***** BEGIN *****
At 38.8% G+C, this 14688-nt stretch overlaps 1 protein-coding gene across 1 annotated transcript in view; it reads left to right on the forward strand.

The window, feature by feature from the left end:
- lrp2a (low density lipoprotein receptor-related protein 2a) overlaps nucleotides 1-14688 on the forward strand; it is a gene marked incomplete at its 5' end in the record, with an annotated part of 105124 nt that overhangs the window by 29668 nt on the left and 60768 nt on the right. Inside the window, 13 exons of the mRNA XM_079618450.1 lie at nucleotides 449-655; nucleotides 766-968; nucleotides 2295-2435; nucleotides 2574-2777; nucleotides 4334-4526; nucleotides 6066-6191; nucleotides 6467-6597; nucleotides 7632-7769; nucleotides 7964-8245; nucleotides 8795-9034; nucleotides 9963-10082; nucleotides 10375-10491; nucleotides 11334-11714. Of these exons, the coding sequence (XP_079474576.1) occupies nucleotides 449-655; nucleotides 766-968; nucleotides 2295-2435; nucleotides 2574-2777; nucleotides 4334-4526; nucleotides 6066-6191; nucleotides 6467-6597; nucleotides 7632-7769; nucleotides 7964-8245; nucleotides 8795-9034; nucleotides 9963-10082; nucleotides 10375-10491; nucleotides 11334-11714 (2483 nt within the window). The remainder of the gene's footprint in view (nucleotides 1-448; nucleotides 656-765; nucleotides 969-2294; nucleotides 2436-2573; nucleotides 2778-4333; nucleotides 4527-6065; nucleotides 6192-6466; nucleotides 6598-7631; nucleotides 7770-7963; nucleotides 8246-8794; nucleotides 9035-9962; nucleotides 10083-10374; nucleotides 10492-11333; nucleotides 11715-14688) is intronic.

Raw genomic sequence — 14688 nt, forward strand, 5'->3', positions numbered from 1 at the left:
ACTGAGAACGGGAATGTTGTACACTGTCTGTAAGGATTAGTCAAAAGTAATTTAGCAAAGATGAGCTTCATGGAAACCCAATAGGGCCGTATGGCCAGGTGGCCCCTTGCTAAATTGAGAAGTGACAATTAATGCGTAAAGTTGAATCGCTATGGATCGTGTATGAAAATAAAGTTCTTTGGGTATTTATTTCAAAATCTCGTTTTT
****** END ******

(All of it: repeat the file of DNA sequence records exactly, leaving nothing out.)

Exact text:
At 38.8% G+C, this 14688-nt stretch overlaps 1 protein-coding gene across 1 annotated transcript in view; it reads left to right on the forward strand.

The window, feature by feature from the left end:
- lrp2a (low density lipoprotein receptor-related protein 2a) overlaps nucleotides 1-14688 on the forward strand; it is a gene marked incomplete at its 5' end in the record, with an annotated part of 105124 nt that overhangs the window by 29668 nt on the left and 60768 nt on the right. Inside the window, 13 exons of the mRNA XM_079618450.1 lie at nucleotides 449-655; nucleotides 766-968; nucleotides 2295-2435; nucleotides 2574-2777; nucleotides 4334-4526; nucleotides 6066-6191; nucleotides 6467-6597; nucleotides 7632-7769; nucleotides 7964-8245; nucleotides 8795-9034; nucleotides 9963-10082; nucleotides 10375-10491; nucleotides 11334-11714. Of these exons, the coding sequence (XP_079474576.1) occupies nucleotides 449-655; nucleotides 766-968; nucleotides 2295-2435; nucleotides 2574-2777; nucleotides 4334-4526; nucleotides 6066-6191; nucleotides 6467-6597; nucleotides 7632-7769; nucleotides 7964-8245; nucleotides 8795-9034; nucleotides 9963-10082; nucleotides 10375-10491; nucleotides 11334-11714 (2483 nt within the window). The remainder of the gene's footprint in view (nucleotides 1-448; nucleotides 656-765; nucleotides 969-2294; nucleotides 2436-2573; nucleotides 2778-4333; nucleotides 4527-6065; nucleotides 6192-6466; nucleotides 6598-7631; nucleotides 7770-7963; nucleotides 8246-8794; nucleotides 9035-9962; nucleotides 10083-10374; nucleotides 10492-11333; nucleotides 11715-14688) is intronic.

Raw genomic sequence — 14688 nt, forward strand, 5'->3', positions numbered from 1 at the left:
ACTGAGAACGGGAATGTTGTACACTGTCTGTAAGGATTAGTCAAAAGTAATTTAGCAAAGATGAGCTTCATGGAAACCCAATAGGGCCGTATGGCCAGGTGGCCCCTTGCTAAATTGAGAAGTGACAATTAATGCGTAAAGTTGAATCGCTATGGATCGTGTATGAAAATAAAGTTCTTTGGGTATTTATTTCAAAATCTCGTTTTT